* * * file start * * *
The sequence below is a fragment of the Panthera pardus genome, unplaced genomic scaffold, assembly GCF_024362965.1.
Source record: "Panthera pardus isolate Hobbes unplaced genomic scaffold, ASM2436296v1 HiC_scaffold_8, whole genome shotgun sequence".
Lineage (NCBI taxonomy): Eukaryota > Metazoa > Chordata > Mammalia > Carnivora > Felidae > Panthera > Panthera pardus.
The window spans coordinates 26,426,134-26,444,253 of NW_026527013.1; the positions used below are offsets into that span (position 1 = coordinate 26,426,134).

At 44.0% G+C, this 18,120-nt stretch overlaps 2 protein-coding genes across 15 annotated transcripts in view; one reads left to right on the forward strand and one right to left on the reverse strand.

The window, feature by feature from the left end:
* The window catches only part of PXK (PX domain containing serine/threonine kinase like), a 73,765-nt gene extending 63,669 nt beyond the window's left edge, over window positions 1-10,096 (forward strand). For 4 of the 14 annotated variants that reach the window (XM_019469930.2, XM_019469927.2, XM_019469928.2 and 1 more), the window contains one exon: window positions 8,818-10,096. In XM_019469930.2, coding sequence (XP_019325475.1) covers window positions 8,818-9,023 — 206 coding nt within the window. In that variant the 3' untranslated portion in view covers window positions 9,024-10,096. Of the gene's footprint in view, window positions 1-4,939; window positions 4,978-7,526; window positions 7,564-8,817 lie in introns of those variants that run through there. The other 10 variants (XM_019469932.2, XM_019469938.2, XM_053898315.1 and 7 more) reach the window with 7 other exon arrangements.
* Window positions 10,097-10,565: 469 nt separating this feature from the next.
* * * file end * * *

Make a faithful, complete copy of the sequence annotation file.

The sequence below is a fragment of the Panthera pardus genome, unplaced genomic scaffold, assembly GCF_024362965.1.
Source record: "Panthera pardus isolate Hobbes unplaced genomic scaffold, ASM2436296v1 HiC_scaffold_8, whole genome shotgun sequence".
Lineage (NCBI taxonomy): Eukaryota > Metazoa > Chordata > Mammalia > Carnivora > Felidae > Panthera > Panthera pardus.
The window spans coordinates 26,426,134-26,444,253 of NW_026527013.1; the positions used below are offsets into that span (position 1 = coordinate 26,426,134).

At 44.0% G+C, this 18,120-nt stretch overlaps 2 protein-coding genes across 15 annotated transcripts in view; one reads left to right on the forward strand and one right to left on the reverse strand.

The window, feature by feature from the left end:
* The window catches only part of PXK (PX domain containing serine/threonine kinase like), a 73,765-nt gene extending 63,669 nt beyond the window's left edge, over window positions 1-10,096 (forward strand). For 4 of the 14 annotated variants that reach the window (XM_019469930.2, XM_019469927.2, XM_019469928.2 and 1 more), the window contains one exon: window positions 8,818-10,096. In XM_019469930.2, coding sequence (XP_019325475.1) covers window positions 8,818-9,023 — 206 coding nt within the window. In that variant the 3' untranslated portion in view covers window positions 9,024-10,096. Of the gene's footprint in view, window positions 1-4,939; window positions 4,978-7,526; window positions 7,564-8,817 lie in introns of those variants that run through there. The other 10 variants (XM_019469932.2, XM_019469938.2, XM_053898315.1 and 7 more) reach the window with 7 other exon arrangements.
* Window positions 10,097-10,565: 469 nt separating this feature from the next.